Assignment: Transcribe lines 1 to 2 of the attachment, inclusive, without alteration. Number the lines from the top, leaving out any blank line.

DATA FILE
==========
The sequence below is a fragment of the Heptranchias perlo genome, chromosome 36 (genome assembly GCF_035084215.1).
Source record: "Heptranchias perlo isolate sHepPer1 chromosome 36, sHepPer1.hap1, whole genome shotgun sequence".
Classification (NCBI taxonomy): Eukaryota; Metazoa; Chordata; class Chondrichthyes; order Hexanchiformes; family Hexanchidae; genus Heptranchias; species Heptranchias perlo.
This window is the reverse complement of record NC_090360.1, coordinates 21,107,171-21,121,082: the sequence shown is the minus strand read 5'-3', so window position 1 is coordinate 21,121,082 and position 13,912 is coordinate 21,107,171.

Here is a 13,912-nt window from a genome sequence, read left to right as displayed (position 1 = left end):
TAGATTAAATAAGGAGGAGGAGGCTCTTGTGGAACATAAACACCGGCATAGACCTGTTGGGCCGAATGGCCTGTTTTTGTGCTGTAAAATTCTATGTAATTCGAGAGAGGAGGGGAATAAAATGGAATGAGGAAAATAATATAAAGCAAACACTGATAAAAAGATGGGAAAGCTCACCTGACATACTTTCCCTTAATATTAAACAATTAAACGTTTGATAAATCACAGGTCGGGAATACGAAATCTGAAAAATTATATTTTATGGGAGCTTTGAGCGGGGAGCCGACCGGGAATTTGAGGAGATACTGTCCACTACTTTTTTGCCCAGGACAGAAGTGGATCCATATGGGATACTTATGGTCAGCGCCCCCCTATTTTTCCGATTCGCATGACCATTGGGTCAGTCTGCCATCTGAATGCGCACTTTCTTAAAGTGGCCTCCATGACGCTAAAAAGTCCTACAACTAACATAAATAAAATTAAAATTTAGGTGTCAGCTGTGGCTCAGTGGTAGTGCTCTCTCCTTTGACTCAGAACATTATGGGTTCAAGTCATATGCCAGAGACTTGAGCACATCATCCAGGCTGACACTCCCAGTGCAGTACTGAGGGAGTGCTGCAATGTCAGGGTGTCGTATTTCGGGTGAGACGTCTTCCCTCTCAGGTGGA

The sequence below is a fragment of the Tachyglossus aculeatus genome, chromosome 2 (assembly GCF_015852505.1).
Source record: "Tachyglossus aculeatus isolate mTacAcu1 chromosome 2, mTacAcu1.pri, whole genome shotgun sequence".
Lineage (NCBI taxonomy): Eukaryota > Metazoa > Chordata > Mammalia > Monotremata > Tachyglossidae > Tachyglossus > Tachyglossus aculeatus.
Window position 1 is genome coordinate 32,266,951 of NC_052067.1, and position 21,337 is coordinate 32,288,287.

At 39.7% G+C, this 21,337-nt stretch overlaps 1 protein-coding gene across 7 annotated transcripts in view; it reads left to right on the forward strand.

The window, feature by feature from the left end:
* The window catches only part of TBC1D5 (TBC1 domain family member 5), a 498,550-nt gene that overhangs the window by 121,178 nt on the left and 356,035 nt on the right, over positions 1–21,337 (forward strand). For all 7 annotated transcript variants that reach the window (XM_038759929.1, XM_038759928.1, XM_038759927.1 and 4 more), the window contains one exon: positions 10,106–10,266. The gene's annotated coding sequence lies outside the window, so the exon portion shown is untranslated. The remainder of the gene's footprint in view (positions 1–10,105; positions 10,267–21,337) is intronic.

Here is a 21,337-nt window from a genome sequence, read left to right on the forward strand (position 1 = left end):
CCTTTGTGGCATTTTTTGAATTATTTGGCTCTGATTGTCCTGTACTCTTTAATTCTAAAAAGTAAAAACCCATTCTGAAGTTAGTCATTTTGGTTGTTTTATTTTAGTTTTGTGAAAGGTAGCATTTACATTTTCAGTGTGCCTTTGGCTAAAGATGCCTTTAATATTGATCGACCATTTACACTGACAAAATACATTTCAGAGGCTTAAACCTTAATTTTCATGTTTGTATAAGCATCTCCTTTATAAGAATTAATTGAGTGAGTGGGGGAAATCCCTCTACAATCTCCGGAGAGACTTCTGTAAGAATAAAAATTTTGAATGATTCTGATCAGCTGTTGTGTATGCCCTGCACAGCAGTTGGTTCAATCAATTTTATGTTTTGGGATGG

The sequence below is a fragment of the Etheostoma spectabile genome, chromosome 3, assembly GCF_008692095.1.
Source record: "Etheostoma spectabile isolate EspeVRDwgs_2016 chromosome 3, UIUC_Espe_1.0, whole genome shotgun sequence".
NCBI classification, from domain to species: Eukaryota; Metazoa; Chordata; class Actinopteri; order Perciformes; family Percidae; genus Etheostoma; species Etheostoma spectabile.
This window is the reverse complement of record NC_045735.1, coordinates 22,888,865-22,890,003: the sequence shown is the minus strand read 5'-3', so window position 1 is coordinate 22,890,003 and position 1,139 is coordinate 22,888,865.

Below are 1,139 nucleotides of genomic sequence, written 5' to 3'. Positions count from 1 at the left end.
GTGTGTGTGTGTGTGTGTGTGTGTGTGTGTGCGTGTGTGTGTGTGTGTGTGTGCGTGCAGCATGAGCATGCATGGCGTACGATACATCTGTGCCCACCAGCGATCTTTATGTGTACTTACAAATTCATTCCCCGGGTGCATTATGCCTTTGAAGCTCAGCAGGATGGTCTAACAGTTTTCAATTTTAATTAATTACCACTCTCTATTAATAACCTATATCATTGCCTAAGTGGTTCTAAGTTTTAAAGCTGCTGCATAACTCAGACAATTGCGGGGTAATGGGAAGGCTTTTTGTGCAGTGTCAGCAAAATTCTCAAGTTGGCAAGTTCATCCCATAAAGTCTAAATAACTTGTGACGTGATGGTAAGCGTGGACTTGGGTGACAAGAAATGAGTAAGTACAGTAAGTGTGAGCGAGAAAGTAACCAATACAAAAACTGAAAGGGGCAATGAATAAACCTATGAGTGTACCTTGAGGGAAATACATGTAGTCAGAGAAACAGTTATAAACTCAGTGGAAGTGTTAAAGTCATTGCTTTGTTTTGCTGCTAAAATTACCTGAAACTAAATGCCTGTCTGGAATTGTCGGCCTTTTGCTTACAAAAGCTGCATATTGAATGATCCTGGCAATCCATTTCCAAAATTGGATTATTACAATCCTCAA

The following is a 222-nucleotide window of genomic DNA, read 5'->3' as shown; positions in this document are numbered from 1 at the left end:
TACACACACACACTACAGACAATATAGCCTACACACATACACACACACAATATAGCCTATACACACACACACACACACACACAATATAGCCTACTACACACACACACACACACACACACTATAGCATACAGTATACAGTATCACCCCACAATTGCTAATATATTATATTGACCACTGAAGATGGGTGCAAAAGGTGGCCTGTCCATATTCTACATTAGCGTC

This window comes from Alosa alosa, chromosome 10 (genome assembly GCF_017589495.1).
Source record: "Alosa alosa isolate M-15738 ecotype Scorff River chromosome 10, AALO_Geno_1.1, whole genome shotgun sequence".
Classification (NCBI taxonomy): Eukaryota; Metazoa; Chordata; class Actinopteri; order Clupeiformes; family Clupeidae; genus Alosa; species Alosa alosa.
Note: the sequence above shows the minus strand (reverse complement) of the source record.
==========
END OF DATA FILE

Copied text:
The sequence below is a fragment of the Heptranchias perlo genome, chromosome 36 (genome assembly GCF_035084215.1).
Source record: "Heptranchias perlo isolate sHepPer1 chromosome 36, sHepPer1.hap1, whole genome shotgun sequence".